It was long in coming this season, the first raising of the ‘canvas’ over Lifeline’s deck, so very much of her master’s work necessarily being diverted to his Master’s work. The latter provided the former with some relief, and in company with His given heart the dock lines were loosed and Lifeline made way.
Whoa… If I write any more poetically I’ll be on my way to a novel instead of a story. How many more readers will I lose?
Father’s Day evening turned out to be a wonderful time for shaking down the boat. The mild southerly drafts raised and lowered as the clouds covered the sinking sun and alternately strained and slacked the rigging. The stays are not set for the trials of racing as the slack leeward set freely dangled from the mast on either testing tack. Downwind reaches proved the strength of the new backstay rig, though the whipping holding the ends of the lines and the eyes together showed more attention was required. Two of seven came undone. Fair leads spun with precision, boom tackle responded with ease, and the vang worked with the lightest touch. Only the main halyard challenged us, and our gratitude goes out to our shipmates whose party we held up when they attempted to tack.
The weekend must have been a party for the rest of those at the docks. Only three other sets of sails were raised while we were out, including the afore mentioned revelers. While she was the largest of the vessels, another Catalina was sprinting about. And, our neighbors from B31, ‘Vestal’ graced the water as well.
I put Lifeline through a rotation around the compass. A starboard tack took us across the lake once the main was set. Mindy flipped on the GPS and speed sensor and we watched those as we eased across toward the Galena ramp. We came about when we reached the wake buoys and beat to port towards the spillway. From midway across the lake I fell off the wind to a beam reach, then to a broad reach, and we jibed to the opposite tack and on around until we were close hauled to starboard again. It was enough. Lifeline proved ready to sail.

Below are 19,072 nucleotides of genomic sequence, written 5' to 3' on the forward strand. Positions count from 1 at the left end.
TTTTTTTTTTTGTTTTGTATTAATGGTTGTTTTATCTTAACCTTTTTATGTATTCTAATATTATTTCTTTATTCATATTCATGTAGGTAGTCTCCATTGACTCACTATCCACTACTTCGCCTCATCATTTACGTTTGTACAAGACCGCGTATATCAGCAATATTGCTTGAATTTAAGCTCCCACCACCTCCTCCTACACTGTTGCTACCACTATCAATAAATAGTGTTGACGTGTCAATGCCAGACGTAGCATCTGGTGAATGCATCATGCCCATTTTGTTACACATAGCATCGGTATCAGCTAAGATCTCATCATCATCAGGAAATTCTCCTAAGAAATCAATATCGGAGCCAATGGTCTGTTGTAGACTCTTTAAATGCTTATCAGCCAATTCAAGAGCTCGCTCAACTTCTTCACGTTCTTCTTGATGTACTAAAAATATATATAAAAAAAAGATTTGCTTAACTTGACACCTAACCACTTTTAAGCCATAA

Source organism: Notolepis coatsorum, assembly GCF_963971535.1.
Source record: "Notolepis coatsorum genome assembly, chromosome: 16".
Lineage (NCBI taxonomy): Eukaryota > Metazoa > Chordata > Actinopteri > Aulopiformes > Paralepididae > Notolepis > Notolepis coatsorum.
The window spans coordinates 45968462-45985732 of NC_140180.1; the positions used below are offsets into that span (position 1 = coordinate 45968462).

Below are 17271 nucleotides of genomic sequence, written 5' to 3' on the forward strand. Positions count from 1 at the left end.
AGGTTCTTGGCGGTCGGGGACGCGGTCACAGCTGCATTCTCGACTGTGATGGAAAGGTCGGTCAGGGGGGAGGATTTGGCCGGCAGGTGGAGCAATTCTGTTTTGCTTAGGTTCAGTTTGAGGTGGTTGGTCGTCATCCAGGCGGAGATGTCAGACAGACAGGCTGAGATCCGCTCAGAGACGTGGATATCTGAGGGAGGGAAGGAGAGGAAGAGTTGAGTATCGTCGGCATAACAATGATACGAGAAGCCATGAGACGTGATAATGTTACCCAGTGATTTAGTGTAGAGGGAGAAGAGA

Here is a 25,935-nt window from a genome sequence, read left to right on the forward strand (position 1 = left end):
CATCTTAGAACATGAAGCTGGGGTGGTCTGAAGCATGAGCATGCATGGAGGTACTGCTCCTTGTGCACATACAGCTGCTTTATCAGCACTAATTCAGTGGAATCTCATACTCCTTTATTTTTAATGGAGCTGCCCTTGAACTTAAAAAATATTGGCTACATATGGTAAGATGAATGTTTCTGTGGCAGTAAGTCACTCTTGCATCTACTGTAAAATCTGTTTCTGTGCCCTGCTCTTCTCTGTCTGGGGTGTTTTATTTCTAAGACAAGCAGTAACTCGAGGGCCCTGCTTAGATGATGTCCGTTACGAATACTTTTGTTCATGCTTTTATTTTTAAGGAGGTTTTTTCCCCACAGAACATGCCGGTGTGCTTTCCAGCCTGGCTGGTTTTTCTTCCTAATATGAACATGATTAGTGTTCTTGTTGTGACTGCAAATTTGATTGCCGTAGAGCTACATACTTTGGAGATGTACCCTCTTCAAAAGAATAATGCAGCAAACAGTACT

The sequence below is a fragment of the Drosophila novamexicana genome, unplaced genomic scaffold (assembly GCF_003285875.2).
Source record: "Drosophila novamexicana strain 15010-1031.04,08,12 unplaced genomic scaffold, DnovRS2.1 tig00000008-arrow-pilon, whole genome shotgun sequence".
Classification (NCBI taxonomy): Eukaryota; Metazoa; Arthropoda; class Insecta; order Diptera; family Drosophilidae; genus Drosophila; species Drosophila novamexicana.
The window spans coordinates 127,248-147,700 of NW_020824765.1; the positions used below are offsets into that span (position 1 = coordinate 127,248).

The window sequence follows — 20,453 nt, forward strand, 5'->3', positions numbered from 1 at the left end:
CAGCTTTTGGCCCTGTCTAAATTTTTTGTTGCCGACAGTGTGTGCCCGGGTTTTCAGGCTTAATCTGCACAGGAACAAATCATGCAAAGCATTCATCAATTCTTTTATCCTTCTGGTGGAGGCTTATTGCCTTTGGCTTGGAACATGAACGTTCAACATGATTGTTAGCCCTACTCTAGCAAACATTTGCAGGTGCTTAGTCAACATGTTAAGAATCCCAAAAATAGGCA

The above is a ‘stock’ picture, taken north of South Bass Island on Lake Erie. Sailors on Alum Creek lake will periodically see the Donate Life logo and know it is ‘Lifeline’.
I fell back off to a starboard beam reach, then back down to run up the lake. Back and forth I jibed the boat while Mindy took some supper. We packed a simple fare of meat, cheese, and Ritz, a couple bananas, with water and Gatorade to quench the thirst. We switched so I could enjoy the same and my evening was set when I heard her say, “This is fun!” Our shakedown became an evening sail, near to the Cheshire causeway and back, and though the two hours did not quite bring us to meet the near full moon, it was enough to satisfy the long winter break.
Our ‘Blessing of the Fleet’ was prayed as we beat back south. Prayers were given at the dock in the past. This ‘first sail’ evening was made for such devotion, and together we read from Psalms and sang. Mindy and I have been blending our voices for forty years. On the water this night we blended them with the beating of the breeze on sails and waves on the hull. We offered prayers for the safety of those on deck, of Lifeline and all other boats on the lake this year.
She is forty-two years old, Lifeline is. Her wood is clean, but needs some attention again if only a bit of oil. Her gel-coat shows the cracks of age and stress, and her deck needs a coat of wax to help keep it clean. She sports a new tiller, the old one finally splitting from years of tension. Each year a few new lines replace older and worn ones. She’s a fine ‘sea bird’ as one screen writer called another vessel, and continuous attention to her will provide a few more years of calm evening sails and exciting challenges of racing. Her crew looks forward to both in the coming months.
I have copies of the Blessing of the Fleet aboard, should anyone be interested in sharing the same for their vessel. Ours is a decidedly Christian prayer in the traditions of European seaports.